BORIS Johnson has been warned he will “never, not ever” be forgiven for the damage his Tories wreak on the UK if they fail to extend the furlough scheme.

Speaking today at Prime Minister’s Questions, the SNP’s Ian Blackford warned there were “just two weeks left to save people’s jobs and livelihoods”.

If the Prime Minister does not U-turn and announce an extension of the full furlough scheme, he will “inflict a tsunami of unemployment” on the United Kingdom, Blackford said.

The SNP’s Westminster leader asked two questions of Johnson.

After citing BrewDogs’ founder, James Watt, Blackford said: “BrewDog is just one of thousands of businesses across Scotland and the United Kingdom demanding that the Tory Government U-turn on its reckless plans to scrap the furlough scheme. There are just two weeks left to save people’s jobs and livelihoods.

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“So, Prime Minister, in the next fortnight you have two choices: extend the full furlough scheme, or inflict a tsunami of unemployment on our people this winter. What is the Prime Minister going to choose?”

Johnson pointed to the previously unveiled Job Support Scheme. However, Watt yesterday warned this scheme was insufficient, saying it “will not protect jobs”.

The Prime Minister also cited Universal Credit which, he claimed, is in an “uplifted form” and will run as such till “next April, at least”.

Responding, Blackford said Johnson clearly didn’t “get it”. He went on: “Universal credit? Is that really what the Prime Minister is saying to those that could be saved?

“People don’t want to hear of this boasting and the excuses that we get, they want action. These half measures don’t cover it.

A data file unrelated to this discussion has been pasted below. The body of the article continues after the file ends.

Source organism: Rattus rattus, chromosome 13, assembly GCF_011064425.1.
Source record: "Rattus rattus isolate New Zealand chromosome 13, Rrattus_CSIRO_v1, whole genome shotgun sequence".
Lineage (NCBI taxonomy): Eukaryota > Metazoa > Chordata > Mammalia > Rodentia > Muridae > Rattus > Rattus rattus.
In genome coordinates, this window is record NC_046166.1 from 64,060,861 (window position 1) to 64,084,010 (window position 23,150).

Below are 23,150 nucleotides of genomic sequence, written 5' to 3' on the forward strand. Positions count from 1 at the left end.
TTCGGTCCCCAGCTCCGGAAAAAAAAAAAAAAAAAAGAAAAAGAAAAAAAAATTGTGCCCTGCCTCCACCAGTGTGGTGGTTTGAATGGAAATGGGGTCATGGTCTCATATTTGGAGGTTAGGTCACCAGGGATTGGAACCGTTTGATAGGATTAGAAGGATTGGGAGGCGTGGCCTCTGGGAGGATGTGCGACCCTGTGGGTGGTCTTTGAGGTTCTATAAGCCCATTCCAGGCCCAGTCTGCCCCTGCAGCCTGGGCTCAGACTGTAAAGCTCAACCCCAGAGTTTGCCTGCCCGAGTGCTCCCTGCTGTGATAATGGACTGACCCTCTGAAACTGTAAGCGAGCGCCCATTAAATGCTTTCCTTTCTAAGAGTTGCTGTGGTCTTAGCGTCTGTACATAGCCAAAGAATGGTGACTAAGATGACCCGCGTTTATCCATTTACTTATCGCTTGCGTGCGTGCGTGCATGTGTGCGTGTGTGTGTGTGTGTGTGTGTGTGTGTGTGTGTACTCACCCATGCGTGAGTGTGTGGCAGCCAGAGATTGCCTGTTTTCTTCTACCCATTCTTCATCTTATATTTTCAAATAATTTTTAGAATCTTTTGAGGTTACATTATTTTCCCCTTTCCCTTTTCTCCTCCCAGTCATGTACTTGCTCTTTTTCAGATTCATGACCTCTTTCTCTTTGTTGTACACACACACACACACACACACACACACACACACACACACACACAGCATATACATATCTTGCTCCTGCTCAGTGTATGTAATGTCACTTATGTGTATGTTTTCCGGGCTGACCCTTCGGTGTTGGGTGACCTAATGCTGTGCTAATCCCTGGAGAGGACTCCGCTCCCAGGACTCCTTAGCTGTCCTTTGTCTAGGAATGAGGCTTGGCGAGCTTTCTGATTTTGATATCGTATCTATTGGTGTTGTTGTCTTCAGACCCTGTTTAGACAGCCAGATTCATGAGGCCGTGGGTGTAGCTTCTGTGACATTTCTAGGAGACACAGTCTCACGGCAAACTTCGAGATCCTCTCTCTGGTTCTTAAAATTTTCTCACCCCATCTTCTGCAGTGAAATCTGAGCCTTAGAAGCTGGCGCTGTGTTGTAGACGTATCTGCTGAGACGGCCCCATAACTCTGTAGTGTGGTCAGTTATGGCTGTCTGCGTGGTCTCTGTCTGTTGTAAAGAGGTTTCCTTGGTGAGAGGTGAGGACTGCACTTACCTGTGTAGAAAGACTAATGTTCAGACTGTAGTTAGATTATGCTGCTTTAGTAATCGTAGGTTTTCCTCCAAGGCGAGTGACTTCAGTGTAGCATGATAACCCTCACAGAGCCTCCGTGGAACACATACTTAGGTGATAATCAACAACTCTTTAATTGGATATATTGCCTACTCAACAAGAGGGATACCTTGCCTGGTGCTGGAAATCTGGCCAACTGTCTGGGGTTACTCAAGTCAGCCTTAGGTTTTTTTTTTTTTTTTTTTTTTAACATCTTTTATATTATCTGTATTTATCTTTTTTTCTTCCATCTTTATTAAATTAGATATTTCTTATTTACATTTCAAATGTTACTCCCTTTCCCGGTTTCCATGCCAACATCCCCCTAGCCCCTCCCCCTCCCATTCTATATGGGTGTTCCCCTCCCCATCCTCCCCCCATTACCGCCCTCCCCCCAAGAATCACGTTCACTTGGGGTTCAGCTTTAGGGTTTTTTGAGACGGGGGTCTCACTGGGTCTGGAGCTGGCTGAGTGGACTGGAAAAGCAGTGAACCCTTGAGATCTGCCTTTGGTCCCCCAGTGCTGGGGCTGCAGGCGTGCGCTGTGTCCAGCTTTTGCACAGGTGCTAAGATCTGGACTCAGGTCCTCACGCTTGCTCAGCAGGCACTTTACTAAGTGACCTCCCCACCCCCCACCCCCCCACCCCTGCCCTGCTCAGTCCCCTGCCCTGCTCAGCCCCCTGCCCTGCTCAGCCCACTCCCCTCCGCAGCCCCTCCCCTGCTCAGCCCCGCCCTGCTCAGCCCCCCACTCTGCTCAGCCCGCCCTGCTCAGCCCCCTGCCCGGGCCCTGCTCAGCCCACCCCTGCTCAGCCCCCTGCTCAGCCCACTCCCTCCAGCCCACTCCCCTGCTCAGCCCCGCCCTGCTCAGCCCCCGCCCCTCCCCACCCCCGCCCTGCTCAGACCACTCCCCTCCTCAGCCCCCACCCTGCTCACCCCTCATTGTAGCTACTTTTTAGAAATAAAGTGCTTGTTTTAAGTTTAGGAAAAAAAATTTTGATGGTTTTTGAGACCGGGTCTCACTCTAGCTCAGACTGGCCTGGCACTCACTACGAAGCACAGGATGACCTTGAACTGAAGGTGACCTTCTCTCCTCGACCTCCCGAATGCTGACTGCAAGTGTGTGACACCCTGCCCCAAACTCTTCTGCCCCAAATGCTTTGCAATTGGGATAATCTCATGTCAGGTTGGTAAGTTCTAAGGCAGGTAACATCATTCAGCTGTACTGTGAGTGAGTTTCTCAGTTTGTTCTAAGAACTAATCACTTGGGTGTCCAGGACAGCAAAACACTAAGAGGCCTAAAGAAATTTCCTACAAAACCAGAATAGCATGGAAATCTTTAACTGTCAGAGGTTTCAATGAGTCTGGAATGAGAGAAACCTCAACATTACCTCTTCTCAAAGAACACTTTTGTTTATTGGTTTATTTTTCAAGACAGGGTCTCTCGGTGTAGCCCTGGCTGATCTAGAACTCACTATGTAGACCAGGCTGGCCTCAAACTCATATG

“We’re heading towards a Tory winter of mass unemployment, created by the Prime Minister and the Chancellor, we know what the PM’s Tory colleagues are saying. The PM’s next job could be on the back benches, he just doesn’t know it yet.

“If the Prime Minister won’t U-turn on his plans to scrap furlough, does he realise he will never, not ever be forgiven for the damage he is just about to cause to people up and down Scotland?”

Johnson responded: “As I say and I’ve said many times, this Government is continuing to support people across the whole of the UK, many billions of Barnett consequentials, £5 billion in Barnett consequentials for Scotland alone.

“But the one thing I will congratulate [Blackford] on is the Scottish Nationalist Party’s support for the tiered approach, which I think is still their policy.

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“At least they’re showing some vestige of consistency in their normal gelatinous behaviour.”

Elsewhere at yesterday’s Prime Minister’s Questions, the leader of the UK Labour party, Keir Starmer, challenged Johnson on whether the UK Covid response was “governed entirely by the science”, as the Prime Minister had previously claimed.

The question came after this week’s revelation that Johnson’s Government had only implemented one of the five measures after the Sage meeting on September 21.

Furthermore, Johnson had been told that the pub curfew he did implement would only have a "marginal" impact.

Starmer said a circuit-breaker lockdown was in the “national interest”, adding: “We are at a tipping point, time is running out, maybe he can seize the moment and answer a question – this morning the Telegraph quotes senior Government sources saying the chances of the Prime Minister backing a circuit-break in the next two weeks are about 80%.

“Is that right? And if it is, why doesn’t he do it now, save lives, fix testing and protect the NHS?”

Johnson replied: “I rule out nothing, of course, in combating the virus, but we’re going to do it with the local, regional approach that can drive down and will drive down the virus if it is properly implemented.”

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Wrapping up the proceedings, the SNP MP for Glasgow North East, Anne McLaughlin, asked the Prime Minister to agree to accelerate the processing of claims for people who had been mis-sold green home deals.

She cited an example of an 83-year-old woman in her constituency, who would have to live to 106 to pay off a loan for a green homes product.

McLaughlin said the speed with which the business department were dealing with the claims was too slow, and pushed for an intervention.

Johnson said McLaughlin was "spot on", adding: "We must accelerate the process by which these complaints are are upheld and and dealt with and compensation is delivered, if only because that is the only way to build public confidence in all the retrofitting, all the installation, all the improvements to our homes that we need to deliver across the whole of the country as part of our green industrial revolution."